Saturday, November 10, 2012


Carsten Stroud

If Quentin Tarantino and Guy Ritchie co-wrote a supernatural detective story, you'd probably end up with something like Carsten Stroud's Niceville. Titled after its setting, the story begins with the sudden vanishing of a little boy (not a figure of speech—he literally disappears) and the killing of several police officers. The effects of both events spread out, affecting the lives of 21 different characters throughout the course of the story, interconnecting them in a complex web of secrets and conspiracies that have their roots back at the turn of the twentieth century.

I mention Tarantino because of the book’s snappy dialogue. The conversations are quippy and entertaining, effectively holding the reader’s attention. The Ritchie parallel comes from Stroud’s ability to string together so many storylines in ways that interconnect like a fascinating puzzle box, granting multiple eureka moments to readers as we're given tantalizing bits of info with which to try and stitch together our own answers.

It's difficult to classify Niceville as a single genre because the book makes effective use of a cornucopia of different tropes. It's a noir mystery structured like a morbid comedy-of-errors and ridged with a number of increasingly creepy horror elements, with the use of the latter being one of the most impressive features of the book. Stroud makes use of minimalistic, Hitchcock-type storytelling, constantly threatening to show you what's in the bag rather than actually doing it. Vague descriptions and the reader's fear of the unknown do most of the dirty work to produce spine-ascending chills at regular intervals.

If I had any complaints about Niceville, it would have to be the inconsistent characterization. Including 21 fully fleshed-out characters could result in a tome more usable as a murder weapon  than reading material, but several characters feel like rushed, two-dimensional, caricatured plot devices more than actual people. Though Stroud's prose makes them fun nonetheless, switching from the more fully-realized characters to flatter characters was sometimes jarring enough to break my immersion in the book. Despite weighing in at over 400 pages, Stroud’s pacing is brisk enough that hours can pass in a blur while the reader investigates the labyrinthine events of his yarn.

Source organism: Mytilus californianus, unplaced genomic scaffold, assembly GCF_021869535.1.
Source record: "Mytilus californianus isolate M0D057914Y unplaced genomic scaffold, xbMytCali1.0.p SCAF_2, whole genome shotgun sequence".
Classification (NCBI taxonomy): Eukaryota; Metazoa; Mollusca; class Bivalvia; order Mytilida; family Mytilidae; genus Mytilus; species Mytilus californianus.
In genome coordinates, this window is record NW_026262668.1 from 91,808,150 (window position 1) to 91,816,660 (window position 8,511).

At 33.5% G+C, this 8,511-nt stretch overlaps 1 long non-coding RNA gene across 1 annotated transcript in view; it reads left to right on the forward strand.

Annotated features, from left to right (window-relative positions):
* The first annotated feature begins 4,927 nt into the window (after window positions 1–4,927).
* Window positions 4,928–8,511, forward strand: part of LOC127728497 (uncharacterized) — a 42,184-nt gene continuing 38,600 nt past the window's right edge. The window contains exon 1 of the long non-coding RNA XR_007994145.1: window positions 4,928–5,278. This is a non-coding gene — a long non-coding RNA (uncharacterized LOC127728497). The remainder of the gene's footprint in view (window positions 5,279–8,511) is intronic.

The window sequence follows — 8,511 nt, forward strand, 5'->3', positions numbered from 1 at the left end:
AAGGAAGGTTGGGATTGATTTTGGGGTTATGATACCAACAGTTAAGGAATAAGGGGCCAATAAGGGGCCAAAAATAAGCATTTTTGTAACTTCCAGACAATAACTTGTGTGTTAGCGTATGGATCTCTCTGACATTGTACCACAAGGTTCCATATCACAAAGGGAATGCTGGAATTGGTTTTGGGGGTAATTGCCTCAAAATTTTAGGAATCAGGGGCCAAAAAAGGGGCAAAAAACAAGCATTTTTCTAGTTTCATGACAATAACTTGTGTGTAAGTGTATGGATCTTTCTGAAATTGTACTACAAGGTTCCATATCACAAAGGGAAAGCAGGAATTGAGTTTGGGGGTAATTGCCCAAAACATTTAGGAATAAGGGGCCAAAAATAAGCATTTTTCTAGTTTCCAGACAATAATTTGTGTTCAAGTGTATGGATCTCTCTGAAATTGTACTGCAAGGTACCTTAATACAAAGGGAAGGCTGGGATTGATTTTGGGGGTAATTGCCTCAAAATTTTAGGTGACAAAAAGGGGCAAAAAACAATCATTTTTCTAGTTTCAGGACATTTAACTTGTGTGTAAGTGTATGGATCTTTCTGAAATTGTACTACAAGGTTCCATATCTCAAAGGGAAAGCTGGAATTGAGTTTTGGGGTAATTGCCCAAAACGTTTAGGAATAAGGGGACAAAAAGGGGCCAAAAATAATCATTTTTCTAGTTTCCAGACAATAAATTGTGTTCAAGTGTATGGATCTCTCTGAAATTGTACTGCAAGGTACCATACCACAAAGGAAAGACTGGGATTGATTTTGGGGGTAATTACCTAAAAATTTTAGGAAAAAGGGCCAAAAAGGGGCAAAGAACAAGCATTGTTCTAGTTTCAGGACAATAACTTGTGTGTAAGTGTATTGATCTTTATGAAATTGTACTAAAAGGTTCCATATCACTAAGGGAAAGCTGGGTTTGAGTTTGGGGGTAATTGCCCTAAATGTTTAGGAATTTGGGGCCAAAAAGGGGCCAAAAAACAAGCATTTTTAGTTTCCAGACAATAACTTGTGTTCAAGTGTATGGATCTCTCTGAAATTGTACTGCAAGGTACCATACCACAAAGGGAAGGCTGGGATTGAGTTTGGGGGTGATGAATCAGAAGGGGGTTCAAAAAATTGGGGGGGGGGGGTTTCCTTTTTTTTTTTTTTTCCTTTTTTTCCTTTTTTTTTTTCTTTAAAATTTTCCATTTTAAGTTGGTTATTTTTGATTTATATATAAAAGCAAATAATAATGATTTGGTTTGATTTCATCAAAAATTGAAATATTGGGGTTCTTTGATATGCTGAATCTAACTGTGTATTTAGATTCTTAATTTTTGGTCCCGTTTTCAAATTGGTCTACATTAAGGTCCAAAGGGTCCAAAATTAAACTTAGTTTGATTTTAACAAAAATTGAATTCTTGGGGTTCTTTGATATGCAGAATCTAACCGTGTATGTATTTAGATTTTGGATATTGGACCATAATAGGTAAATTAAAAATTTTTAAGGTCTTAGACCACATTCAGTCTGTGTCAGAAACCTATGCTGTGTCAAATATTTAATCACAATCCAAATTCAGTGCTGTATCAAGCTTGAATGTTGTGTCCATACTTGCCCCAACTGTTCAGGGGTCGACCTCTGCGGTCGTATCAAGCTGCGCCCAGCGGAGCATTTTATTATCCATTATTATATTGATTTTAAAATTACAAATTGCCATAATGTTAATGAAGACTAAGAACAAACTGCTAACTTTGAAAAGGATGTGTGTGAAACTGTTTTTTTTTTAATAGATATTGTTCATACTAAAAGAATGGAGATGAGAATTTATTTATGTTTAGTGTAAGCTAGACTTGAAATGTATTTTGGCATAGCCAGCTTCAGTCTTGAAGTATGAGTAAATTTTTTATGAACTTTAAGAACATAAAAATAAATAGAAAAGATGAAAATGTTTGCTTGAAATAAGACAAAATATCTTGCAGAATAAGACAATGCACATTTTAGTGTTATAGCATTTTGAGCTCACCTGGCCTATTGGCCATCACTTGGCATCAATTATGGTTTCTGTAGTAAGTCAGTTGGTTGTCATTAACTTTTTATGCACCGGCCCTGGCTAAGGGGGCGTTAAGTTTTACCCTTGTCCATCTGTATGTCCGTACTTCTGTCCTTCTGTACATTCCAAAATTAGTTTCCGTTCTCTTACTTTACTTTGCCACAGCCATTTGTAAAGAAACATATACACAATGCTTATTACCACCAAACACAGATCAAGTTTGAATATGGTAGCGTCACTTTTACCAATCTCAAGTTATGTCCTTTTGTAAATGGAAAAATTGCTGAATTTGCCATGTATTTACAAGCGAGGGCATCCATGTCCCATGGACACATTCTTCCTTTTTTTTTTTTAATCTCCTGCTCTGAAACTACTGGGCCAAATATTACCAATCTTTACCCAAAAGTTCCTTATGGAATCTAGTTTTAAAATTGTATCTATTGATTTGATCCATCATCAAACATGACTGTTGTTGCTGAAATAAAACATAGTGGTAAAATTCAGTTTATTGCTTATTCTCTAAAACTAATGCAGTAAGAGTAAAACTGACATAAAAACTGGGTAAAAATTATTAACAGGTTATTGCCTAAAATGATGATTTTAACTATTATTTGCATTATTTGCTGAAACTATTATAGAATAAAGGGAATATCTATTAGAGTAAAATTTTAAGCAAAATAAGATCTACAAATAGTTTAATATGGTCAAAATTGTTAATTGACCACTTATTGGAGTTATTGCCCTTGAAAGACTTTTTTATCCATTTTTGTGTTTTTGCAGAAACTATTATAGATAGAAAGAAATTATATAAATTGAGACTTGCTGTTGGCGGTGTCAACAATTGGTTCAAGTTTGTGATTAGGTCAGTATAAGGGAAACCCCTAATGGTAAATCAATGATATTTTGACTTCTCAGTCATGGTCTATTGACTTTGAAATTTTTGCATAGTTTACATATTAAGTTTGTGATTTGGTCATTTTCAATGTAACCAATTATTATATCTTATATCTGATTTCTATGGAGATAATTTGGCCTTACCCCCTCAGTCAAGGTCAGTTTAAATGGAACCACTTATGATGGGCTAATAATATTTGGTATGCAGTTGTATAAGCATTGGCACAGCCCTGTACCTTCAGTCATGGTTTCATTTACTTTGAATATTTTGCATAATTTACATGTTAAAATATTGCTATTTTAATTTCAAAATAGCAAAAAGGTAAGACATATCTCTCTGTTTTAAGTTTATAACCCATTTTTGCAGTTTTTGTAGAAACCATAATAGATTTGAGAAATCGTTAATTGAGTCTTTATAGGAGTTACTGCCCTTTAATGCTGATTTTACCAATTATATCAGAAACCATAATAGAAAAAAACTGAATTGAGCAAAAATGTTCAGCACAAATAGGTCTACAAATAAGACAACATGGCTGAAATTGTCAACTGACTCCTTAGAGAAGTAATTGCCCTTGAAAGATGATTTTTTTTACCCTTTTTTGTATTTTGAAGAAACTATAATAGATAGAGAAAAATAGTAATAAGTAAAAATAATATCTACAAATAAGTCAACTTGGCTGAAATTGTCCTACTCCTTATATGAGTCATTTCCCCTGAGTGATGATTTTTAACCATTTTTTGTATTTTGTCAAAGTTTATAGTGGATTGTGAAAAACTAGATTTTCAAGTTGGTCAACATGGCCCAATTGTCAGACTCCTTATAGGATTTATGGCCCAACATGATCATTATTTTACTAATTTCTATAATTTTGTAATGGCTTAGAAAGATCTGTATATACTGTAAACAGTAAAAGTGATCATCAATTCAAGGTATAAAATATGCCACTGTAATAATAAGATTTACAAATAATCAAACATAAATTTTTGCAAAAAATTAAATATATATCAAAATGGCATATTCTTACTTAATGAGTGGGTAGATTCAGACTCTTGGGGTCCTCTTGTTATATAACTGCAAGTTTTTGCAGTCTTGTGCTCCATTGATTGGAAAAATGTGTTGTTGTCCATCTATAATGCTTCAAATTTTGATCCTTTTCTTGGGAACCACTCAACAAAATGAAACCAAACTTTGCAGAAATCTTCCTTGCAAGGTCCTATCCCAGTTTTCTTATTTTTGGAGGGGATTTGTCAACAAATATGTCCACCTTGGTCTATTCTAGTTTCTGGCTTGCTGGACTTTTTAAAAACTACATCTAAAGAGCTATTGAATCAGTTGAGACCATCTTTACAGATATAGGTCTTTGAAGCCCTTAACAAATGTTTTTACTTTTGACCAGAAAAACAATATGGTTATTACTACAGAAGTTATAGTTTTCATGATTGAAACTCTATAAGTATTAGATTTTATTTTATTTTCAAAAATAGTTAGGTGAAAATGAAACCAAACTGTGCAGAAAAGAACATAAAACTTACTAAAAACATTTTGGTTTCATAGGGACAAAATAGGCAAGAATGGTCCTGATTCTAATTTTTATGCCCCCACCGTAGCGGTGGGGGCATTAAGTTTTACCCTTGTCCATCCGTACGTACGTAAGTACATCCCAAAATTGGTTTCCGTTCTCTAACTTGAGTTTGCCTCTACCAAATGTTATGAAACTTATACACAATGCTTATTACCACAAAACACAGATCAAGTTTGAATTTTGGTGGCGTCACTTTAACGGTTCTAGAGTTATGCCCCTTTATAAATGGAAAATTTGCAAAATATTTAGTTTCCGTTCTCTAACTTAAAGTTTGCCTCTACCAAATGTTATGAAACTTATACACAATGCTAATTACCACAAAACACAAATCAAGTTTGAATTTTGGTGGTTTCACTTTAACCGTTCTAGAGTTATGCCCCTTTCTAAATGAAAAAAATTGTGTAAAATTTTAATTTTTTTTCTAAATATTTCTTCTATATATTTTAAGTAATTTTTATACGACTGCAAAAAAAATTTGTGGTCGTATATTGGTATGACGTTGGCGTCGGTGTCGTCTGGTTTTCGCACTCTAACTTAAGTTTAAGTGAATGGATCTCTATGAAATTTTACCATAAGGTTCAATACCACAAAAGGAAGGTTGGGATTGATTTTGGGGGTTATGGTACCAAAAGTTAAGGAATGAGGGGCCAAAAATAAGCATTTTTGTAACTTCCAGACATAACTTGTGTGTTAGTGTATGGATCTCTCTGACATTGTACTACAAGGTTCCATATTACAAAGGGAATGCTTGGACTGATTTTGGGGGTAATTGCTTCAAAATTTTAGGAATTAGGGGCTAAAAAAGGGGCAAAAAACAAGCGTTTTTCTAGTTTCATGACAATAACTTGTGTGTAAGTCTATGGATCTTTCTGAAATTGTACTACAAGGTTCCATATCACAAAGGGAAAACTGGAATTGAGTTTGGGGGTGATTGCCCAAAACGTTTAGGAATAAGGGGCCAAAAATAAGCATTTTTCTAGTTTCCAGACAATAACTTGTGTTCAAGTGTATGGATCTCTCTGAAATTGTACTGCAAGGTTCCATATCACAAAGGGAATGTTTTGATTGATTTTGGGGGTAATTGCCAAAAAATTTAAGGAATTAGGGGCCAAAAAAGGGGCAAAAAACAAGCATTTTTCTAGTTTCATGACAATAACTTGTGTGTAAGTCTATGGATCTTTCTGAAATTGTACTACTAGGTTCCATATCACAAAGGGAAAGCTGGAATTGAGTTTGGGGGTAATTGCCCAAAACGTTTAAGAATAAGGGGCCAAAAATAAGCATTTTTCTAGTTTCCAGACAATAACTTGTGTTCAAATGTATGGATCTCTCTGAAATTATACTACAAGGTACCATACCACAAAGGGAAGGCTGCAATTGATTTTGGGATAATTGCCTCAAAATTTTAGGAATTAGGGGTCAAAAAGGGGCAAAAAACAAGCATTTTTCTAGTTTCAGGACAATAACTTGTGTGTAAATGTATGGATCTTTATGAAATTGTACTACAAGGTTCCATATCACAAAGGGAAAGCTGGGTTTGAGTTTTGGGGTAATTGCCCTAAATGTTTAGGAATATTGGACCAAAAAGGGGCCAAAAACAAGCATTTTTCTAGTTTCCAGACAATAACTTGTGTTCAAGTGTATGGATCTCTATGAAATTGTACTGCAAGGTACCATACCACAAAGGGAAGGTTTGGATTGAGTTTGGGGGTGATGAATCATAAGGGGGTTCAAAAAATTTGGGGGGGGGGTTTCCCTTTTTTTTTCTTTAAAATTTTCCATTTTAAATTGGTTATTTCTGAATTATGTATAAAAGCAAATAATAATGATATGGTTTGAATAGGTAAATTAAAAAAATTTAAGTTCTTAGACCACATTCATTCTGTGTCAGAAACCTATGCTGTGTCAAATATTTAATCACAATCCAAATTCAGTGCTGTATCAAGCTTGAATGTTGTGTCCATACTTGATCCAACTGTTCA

Niceville is an inventive little gumbo of classic narrative elements, strung together in a way that’s creative enough to satisfy even the most cynical of readers. Events and people gradually form a complex web, like clues a crime investigator might pin on a bulletin board and connect with red yarn, stringing you along from one chapter to another. You’ll soon find yourself another 150 pages in and wondering where the time has gone. Well-paced, wittily written, and meticulously thought out, Niceville is definitely worth a look for any fans of horror, noir, comedy, or just plain good writing.

- Vincent Smith

Vincent Smith is a taoist, aspiring writer, and dyed-in-the-wool psychology geek at the University of Guelph. You can find his writing on video games, comics, movies, and all things geek over at The Rogue's Gallery.    

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